Since the start of the coronavirus crisis, it has been clear that it will have a huge economic and fiscal impact.
It was right that the Government put public safety first by imposing the lockdown – and that it acted swiftly and decisively to support the economy. But both of these actions come at a heavy and continuing cost. The Office for Budget Responsibility recently predicted that the deficit for this coming year is likely to comfortably exceed any since the Second World War.
The Centre for Policy Studies, the leading centre-right think tank, has been working to estimate the ongoing cost of coronavirus to the Government’s finances, incorporating official data as well as estimates from the OBR, Institute for Fiscal Studies and others.
The CPS’s coronavirus counter, overseen by Caroline Elsom, a Senior Researcher at the think tank, suggests an estimated £127 billion in direct bailout costs and £119 billion in indirect costs such as lower tax revenue, based on the OBR scenario of a three-month lockdown followed by three months of looser restrictions.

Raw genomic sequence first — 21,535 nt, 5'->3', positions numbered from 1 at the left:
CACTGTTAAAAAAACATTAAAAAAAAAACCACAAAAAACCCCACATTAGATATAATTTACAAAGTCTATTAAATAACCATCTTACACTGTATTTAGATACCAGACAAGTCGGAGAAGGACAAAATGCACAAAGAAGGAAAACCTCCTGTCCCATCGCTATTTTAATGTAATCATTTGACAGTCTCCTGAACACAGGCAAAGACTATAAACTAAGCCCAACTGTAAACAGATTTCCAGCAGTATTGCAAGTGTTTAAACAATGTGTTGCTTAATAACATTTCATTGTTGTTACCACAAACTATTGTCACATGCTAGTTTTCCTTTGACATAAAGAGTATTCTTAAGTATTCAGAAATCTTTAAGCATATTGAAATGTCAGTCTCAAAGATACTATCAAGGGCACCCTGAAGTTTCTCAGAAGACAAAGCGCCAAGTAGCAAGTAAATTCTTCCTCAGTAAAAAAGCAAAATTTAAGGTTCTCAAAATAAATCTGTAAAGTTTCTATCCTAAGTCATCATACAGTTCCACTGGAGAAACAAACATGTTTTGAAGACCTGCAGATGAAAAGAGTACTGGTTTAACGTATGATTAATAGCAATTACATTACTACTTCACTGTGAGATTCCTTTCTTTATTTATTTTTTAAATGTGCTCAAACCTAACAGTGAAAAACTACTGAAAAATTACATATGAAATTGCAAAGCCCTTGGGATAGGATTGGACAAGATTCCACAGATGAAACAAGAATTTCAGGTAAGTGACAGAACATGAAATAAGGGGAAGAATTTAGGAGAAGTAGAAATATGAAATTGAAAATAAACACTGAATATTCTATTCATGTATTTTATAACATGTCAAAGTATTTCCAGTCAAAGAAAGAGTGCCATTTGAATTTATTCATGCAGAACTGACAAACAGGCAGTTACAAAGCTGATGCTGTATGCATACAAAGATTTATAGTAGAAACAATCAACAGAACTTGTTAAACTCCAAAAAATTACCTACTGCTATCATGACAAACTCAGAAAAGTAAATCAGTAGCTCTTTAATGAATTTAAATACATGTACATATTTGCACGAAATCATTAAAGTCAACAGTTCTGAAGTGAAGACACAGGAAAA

When added to the £55 billion of borrowing already forecast for this financial year this produces a deficit of £301 billion, representing approximately 15% of GDP. This total figure is nearly double UK public expenditure on health, which came to £150 billion in 2017/18 and £153 billion 2018/19.
You can find full details of our calculations and methodology in the accompanying CPS briefing note. We will be revising and updating this in the light of new data, and welcome all suggestions.
Robert Colvile, Director of the Centre for Policy Studies, said: “The Government has acted throughout this crisis to save lives and protect livelihoods. But while it is clear to everyone that extraordinary times require extraordinary measures, they also incur extraordinary costs. It is vital to get the most accurate possible picture of the burden the Government is taking on in order to assess the full scale of the rebuilding that lies ahead.”
Caroline Elsom, Senior Researcher at the Centre for Policy Studies, said: “Counting the full cost of the coronavirus outbreak is vital to managing the ongoing crisis and planning future steps. As the economic impact becomes clearer, we will continue to track what this means for our public finances to help steer the country through to recovery.”